'The Future of Computing ' - CETC seminar


Cambridge Enterprise and Technology Club's new season of meetings kicks off with Andrew Herbert from Microsoft Research, Ian White from Cambridge University and Keith Clarke from Arm UK, speaking on the subject of 'The Future of Computing'.

At the event, which takes place at TWI, Granta Park, Cambridge, next Thursday (29th September) from 6pm, our speakers will seek to cover the interrelated subjects of hardware, software and communications in tomorrow's computers.

Andrew Herbert is Managing Director of Microsoft Research Ltd in Cambridge. Originally a PhD student and lecturer in the University of Cambridge Computer Laboratory, he found his way to Microsoft via running his own research consulting company (APM Ltd), which spun out an Internet start-up (Digitivity) that in turn was acquired by Citrix Systems where he was Director of Advanced Technology. Andrew's personal interests are in computer operating systems, computer networking and distributed computing. Outside of work he is an enthusiastic week-end pilot.

Microsoft Research Cambridge was founded in 1997 as Microsoft's first overseas corporate research laboratory and now houses 90 post doctoral researchers with associated support staff, visiting scientists and student interns.

The laboratory boasts three Fellows of the Royal Society, Three Fellows of the Royal Academy of Engineering, two fellows of the ACM and two of the BCS. The laboratory conducts research into machine learning and perception; programming principles and tools, computer-mediated living and operating systems and networks. In addition through its External Research Office the laboratory supports work at the boundaries of computing and other fields, particular in computational science, intelligent environments and novel computing paradigms.

Andrew will talk about how the rapid evolution of computer hardware in the past 25 years has revolutionized the way we think about developing computer software and the applications we can bring to market. Andrew will look at several traditional assumptions about personal computer software that no longer hold and their implications for computing in the 21st Century.

Ian White gained his BA and PhD degrees from the University of Cambridge, England in 1980 and 1984. He then received academic appointments at Cambridge, became Professor of Physics at Bath and Head of the Department at Bristol.

He returned to the University of Cambridge in October 2001, and is currently Chair of the School of Technology and Head of the Photonics Research activity in the Engineering Department. His current research interests are in the area of high speed communication systems, local area networks using optical links, ultrafast photonics and photonic components.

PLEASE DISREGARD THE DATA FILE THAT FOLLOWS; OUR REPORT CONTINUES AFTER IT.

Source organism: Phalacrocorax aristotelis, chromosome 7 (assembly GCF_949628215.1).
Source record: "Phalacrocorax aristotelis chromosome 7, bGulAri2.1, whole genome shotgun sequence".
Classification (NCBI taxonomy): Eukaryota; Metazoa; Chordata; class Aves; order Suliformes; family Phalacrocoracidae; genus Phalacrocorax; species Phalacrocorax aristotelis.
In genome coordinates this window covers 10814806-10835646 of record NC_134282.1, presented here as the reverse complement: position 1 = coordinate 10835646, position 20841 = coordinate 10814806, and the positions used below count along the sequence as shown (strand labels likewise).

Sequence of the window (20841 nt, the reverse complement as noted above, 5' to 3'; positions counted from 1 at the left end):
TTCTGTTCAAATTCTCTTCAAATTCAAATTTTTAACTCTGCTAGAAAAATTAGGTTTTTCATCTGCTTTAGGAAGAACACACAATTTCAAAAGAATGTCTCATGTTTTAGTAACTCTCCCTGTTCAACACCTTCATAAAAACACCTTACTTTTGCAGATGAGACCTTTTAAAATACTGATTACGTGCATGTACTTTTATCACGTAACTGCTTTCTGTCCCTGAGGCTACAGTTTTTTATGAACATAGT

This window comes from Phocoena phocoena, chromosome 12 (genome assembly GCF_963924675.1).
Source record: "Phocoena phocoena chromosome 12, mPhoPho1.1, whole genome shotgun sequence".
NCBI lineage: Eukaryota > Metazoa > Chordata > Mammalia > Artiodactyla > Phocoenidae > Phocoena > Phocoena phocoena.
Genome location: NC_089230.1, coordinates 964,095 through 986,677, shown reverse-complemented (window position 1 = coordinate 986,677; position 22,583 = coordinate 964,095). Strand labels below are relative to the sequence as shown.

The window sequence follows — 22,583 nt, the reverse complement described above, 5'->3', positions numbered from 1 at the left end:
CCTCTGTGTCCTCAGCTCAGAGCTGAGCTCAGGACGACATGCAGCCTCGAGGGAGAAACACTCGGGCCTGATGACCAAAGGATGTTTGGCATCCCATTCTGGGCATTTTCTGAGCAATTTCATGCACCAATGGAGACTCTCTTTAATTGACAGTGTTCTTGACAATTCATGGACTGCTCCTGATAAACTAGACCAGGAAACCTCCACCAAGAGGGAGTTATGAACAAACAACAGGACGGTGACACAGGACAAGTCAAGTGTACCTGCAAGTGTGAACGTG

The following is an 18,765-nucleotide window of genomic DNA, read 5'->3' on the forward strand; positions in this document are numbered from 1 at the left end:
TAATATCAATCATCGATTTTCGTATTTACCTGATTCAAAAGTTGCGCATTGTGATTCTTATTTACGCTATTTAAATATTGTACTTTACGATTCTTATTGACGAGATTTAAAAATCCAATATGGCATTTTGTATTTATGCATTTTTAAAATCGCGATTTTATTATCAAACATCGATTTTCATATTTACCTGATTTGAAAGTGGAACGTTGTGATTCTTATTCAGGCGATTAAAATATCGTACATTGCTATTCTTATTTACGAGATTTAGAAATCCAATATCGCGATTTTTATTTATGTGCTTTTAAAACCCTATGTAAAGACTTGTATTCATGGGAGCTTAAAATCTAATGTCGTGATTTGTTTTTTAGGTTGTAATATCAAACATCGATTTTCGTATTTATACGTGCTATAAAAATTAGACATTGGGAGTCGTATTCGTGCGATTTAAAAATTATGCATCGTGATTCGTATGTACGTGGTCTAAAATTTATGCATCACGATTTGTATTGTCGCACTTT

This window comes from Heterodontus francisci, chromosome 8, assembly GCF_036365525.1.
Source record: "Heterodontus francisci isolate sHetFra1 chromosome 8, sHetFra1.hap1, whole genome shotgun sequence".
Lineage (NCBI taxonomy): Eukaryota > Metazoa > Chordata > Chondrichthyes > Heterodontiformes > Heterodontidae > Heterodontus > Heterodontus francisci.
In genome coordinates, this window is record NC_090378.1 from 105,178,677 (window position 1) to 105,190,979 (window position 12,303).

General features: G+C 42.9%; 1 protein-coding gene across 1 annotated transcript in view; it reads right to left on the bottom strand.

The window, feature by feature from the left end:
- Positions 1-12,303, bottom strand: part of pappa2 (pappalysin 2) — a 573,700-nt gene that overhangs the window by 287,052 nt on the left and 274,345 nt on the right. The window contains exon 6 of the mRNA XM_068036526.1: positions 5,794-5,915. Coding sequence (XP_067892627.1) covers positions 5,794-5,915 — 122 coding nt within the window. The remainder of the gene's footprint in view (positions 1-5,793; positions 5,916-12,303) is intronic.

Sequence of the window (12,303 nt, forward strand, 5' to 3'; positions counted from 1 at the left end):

Ian is currently an editor of Optical and Quantum Electronics and an honorary editor of Electronics Letters. He has published in excess of 400 publications and 20 patents.

The Department of Engineering is the largest department in the University of Cambridge and is one of Europe's largest integrated engineering departments.

The Electrical Division of the department includes the Photonics Research Group comprising Photonics and Sensors, Photonic Communication Systems and Molecular Materials for Photonics and Electronics. The Photonics Research Group currently has research grants of over 8M.

Ian will talk on how optical communications technology may solve some of the problems encountered in moving large amounts of information around within tomorrow's computers.

Keith Clarke graduated from Southampton University in 1989 and then spent three years designing ASICs for the aerospace industry. Keith has been working at ARM since 1993, initially on ASICs and then was part of the team that developed the ARM7TDMI processor.

After working in both the System on Chip and Processor Groups, Keith rose to VP Engineering and in mid 2005 moved to VP Technical Marketing. He is a Chartered Member of the IEE.

ARM develops class leading silicon and software IP and Tools for the world's leading Semi-conductor and Original Equipment Manufacturers. In 2004, ARM's partners shipped over 1 billion ARM microprocessor powered chips used in a multitude products, including Mobile Phones, Digital Cameras, Automotive Systems, Printers and many more. ARM's 2004 turnover was 152M and has made a profit every year since 1993, 2 years after its creation.

Keith will talk about trends in the silicon industry and the likely impact on Embedded Computing Systems in the future.

Finger buffet at 18:00. Seminar starts 18:30.

CETC - The Future of Computing

Cost: Free to CETC members, 5 for member's guest; 10 to non-members.

CETC Membership costs for the calendar year are 35 for individuals and 60 for companies. This entitles the individual or up to three employees of the company to attend meetings free of charge.


The Cambridge Enterprise & Technology provides a networking forum for business people, academics, technologists and service providers, together with a unique opportunity to learn about cutting edge technologies.

Cambridge Enterprise and Technology Club (CETC)